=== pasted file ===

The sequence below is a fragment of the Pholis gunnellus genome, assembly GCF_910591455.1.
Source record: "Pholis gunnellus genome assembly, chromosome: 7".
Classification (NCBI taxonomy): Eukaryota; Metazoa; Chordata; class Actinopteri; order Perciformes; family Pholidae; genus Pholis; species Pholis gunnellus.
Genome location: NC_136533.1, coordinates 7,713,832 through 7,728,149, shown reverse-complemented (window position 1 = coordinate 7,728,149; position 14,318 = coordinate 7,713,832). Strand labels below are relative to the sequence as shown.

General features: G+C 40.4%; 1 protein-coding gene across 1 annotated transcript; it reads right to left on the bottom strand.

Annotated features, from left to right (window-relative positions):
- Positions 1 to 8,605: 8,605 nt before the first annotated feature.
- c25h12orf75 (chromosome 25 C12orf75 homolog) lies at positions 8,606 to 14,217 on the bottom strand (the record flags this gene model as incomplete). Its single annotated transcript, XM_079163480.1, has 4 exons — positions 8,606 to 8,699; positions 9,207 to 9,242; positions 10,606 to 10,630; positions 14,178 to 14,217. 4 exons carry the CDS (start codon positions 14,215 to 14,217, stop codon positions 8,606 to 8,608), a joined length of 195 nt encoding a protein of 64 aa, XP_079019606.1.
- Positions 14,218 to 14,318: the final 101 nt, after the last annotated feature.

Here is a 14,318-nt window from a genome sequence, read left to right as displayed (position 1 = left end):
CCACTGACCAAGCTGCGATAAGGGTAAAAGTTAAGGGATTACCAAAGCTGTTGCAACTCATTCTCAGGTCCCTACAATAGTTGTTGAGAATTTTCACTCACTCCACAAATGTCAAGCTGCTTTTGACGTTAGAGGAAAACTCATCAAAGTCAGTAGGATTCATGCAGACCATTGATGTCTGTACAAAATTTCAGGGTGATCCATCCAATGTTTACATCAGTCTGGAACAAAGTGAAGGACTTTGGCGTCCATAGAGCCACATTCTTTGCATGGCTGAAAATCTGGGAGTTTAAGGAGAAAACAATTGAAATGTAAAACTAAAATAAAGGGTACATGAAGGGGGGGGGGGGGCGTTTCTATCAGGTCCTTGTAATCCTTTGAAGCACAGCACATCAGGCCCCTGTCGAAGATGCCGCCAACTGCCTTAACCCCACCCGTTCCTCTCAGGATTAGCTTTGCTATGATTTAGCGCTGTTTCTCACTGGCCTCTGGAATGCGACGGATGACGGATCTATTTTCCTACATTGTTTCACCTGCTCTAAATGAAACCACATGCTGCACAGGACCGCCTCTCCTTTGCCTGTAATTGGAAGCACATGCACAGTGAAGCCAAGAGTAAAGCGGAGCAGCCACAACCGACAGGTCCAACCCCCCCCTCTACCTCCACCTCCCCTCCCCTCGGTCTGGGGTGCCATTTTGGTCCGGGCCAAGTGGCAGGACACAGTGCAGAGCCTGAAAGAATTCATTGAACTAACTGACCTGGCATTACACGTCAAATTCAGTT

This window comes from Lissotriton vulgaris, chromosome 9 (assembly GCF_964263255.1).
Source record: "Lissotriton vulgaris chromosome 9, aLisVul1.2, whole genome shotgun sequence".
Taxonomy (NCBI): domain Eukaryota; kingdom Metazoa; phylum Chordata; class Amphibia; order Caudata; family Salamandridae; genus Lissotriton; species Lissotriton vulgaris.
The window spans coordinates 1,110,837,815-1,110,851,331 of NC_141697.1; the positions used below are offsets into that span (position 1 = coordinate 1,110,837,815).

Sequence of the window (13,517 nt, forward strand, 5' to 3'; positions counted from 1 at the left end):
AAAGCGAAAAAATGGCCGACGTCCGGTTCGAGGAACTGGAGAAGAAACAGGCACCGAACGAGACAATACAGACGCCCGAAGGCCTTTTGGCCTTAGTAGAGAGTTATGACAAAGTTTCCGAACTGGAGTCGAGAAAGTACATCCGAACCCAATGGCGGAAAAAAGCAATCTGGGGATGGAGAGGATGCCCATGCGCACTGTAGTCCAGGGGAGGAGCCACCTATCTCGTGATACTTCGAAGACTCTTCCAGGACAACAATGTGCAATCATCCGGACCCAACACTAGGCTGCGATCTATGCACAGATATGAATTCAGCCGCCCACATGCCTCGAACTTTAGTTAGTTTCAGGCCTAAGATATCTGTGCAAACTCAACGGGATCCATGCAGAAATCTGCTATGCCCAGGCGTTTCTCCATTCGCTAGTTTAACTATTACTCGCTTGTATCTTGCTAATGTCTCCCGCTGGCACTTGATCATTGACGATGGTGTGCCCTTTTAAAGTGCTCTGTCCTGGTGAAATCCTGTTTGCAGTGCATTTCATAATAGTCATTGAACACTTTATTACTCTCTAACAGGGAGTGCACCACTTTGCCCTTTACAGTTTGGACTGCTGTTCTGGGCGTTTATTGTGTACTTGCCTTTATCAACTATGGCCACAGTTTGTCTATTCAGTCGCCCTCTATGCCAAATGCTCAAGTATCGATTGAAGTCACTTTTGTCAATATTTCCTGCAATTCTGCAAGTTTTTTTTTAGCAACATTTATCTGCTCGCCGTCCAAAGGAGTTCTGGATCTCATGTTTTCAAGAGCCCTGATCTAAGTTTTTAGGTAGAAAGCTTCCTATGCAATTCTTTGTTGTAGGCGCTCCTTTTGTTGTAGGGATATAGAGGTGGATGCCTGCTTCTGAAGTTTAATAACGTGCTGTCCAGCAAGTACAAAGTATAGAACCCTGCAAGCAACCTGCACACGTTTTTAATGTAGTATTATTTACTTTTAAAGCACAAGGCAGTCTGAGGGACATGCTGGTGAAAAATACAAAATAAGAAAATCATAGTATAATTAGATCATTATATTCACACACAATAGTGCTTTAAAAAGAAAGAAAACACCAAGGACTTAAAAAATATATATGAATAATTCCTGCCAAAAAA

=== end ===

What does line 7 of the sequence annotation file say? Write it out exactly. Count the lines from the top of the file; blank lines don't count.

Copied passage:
- Positions 1 to 8,605: 8,605 nt before the first annotated feature.